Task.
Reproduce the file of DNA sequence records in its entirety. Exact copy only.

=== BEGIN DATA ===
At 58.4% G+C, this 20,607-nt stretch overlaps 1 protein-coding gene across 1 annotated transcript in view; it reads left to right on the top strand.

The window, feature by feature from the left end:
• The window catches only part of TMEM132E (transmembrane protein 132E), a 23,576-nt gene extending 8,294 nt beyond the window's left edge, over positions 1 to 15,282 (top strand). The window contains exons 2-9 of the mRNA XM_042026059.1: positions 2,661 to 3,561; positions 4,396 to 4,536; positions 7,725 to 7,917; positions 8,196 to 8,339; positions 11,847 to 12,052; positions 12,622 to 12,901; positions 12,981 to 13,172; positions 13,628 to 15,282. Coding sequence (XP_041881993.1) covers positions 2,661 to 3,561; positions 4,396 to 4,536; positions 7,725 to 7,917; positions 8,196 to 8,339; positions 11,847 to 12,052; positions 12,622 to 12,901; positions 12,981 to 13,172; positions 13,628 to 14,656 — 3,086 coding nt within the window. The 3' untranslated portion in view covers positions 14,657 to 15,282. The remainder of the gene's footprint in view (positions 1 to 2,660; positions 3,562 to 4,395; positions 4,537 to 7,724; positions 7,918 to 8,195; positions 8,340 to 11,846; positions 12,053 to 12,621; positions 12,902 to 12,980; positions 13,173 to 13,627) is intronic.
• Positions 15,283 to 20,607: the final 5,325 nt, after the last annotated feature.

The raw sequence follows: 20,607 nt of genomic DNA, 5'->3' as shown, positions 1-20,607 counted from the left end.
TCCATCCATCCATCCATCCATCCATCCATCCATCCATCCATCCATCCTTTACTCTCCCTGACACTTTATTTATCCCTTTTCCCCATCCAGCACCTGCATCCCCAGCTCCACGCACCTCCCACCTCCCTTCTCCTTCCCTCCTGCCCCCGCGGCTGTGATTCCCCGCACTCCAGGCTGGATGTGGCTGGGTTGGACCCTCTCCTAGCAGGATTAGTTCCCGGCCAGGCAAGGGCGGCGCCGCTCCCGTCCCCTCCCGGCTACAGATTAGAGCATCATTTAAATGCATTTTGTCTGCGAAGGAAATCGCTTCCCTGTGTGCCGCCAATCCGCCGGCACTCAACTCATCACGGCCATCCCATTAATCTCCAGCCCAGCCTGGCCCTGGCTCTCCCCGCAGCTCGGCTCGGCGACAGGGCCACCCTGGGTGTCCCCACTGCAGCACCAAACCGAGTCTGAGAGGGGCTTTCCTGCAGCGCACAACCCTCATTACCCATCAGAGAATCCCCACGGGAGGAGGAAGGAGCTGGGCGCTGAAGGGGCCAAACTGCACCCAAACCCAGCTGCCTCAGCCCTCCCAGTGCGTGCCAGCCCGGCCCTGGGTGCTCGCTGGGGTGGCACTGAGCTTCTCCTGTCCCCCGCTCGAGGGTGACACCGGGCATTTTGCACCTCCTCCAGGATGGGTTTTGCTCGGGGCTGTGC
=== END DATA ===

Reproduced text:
At 58.4% G+C, this 20,607-nt stretch overlaps 1 protein-coding gene across 1 annotated transcript in view; it reads left to right on the top strand.

The window, feature by feature from the left end:
• The window catches only part of TMEM132E (transmembrane protein 132E), a 23,576-nt gene extending 8,294 nt beyond the window's left edge, over positions 1 to 15,282 (top strand). The window contains exons 2-9 of the mRNA XM_042026059.1: positions 2,661 to 3,561; positions 4,396 to 4,536; positions 7,725 to 7,917; positions 8,196 to 8,339; positions 11,847 to 12,052; positions 12,622 to 12,901; positions 12,981 to 13,172; positions 13,628 to 15,282. Coding sequence (XP_041881993.1) covers positions 2,661 to 3,561; positions 4,396 to 4,536; positions 7,725 to 7,917; positions 8,196 to 8,339; positions 11,847 to 12,052; positions 12,622 to 12,901; positions 12,981 to 13,172; positions 13,628 to 14,656 — 3,086 coding nt within the window. The 3' untranslated portion in view covers positions 14,657 to 15,282. The remainder of the gene's footprint in view (positions 1 to 2,660; positions 3,562 to 4,395; positions 4,537 to 7,724; positions 7,918 to 8,195; positions 8,340 to 11,846; positions 12,053 to 12,621; positions 12,902 to 12,980; positions 13,173 to 13,627) is intronic.
• Positions 15,283 to 20,607: the final 5,325 nt, after the last annotated feature.

The raw sequence follows: 20,607 nt of genomic DNA, 5'->3' as shown, positions 1-20,607 counted from the left end.
TCCATCCATCCATCCATCCATCCATCCATCCATCCATCCATCCATCCTTTACTCTCCCTGACACTTTATTTATCCCTTTTCCCCATCCAGCACCTGCATCCCCAGCTCCACGCACCTCCCACCTCCCTTCTCCTTCCCTCCTGCCCCCGCGGCTGTGATTCCCCGCACTCCAGGCTGGATGTGGCTGGGTTGGACCCTCTCCTAGCAGGATTAGTTCCCGGCCAGGCAAGGGCGGCGCCGCTCCCGTCCCCTCCCGGCTACAGATTAGAGCATCATTTAAATGCATTTTGTCTGCGAAGGAAATCGCTTCCCTGTGTGCCGCCAATCCGCCGGCACTCAACTCATCACGGCCATCCCATTAATCTCCAGCCCAGCCTGGCCCTGGCTCTCCCCGCAGCTCGGCTCGGCGACAGGGCCACCCTGGGTGTCCCCACTGCAGCACCAAACCGAGTCTGAGAGGGGCTTTCCTGCAGCGCACAACCCTCATTACCCATCAGAGAATCCCCACGGGAGGAGGAAGGAGCTGGGCGCTGAAGGGGCCAAACTGCACCCAAACCCAGCTGCCTCAGCCCTCCCAGTGCGTGCCAGCCCGGCCCTGGGTGCTCGCTGGGGTGGCACTGAGCTTCTCCTGTCCCCCGCTCGAGGGTGACACCGGGCATTTTGCACCTCCTCCAGGATGGGTTTTGCTCGGGGCTGTGC